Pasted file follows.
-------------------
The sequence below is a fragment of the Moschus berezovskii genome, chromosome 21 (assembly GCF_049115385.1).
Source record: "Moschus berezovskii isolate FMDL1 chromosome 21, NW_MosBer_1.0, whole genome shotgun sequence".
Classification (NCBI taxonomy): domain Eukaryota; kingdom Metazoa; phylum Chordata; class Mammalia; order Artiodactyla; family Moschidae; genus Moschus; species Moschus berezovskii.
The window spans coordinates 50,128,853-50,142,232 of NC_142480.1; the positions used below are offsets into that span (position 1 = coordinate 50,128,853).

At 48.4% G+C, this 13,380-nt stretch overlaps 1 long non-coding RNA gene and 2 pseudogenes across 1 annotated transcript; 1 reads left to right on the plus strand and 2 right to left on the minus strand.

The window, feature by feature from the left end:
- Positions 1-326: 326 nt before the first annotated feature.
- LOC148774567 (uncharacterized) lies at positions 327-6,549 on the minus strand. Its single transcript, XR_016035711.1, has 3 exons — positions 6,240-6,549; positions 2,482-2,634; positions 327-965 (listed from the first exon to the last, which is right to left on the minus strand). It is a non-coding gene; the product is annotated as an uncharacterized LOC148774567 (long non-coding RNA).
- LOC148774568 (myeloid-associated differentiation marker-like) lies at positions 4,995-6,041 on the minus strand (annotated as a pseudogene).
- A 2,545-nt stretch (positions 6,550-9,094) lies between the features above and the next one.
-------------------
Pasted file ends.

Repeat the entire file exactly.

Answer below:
The sequence below is a fragment of the Moschus berezovskii genome, chromosome 21 (assembly GCF_049115385.1).
Source record: "Moschus berezovskii isolate FMDL1 chromosome 21, NW_MosBer_1.0, whole genome shotgun sequence".
Classification (NCBI taxonomy): domain Eukaryota; kingdom Metazoa; phylum Chordata; class Mammalia; order Artiodactyla; family Moschidae; genus Moschus; species Moschus berezovskii.
The window spans coordinates 50,128,853-50,142,232 of NC_142480.1; the positions used below are offsets into that span (position 1 = coordinate 50,128,853).

At 48.4% G+C, this 13,380-nt stretch overlaps 1 long non-coding RNA gene and 2 pseudogenes across 1 annotated transcript; 1 reads left to right on the plus strand and 2 right to left on the minus strand.

The window, feature by feature from the left end:
- Positions 1-326: 326 nt before the first annotated feature.
- LOC148774567 (uncharacterized) lies at positions 327-6,549 on the minus strand. Its single transcript, XR_016035711.1, has 3 exons — positions 6,240-6,549; positions 2,482-2,634; positions 327-965 (listed from the first exon to the last, which is right to left on the minus strand). It is a non-coding gene; the product is annotated as an uncharacterized LOC148774567 (long non-coding RNA).
- LOC148774568 (myeloid-associated differentiation marker-like) lies at positions 4,995-6,041 on the minus strand (annotated as a pseudogene).
- A 2,545-nt stretch (positions 6,550-9,094) lies between the features above and the next one.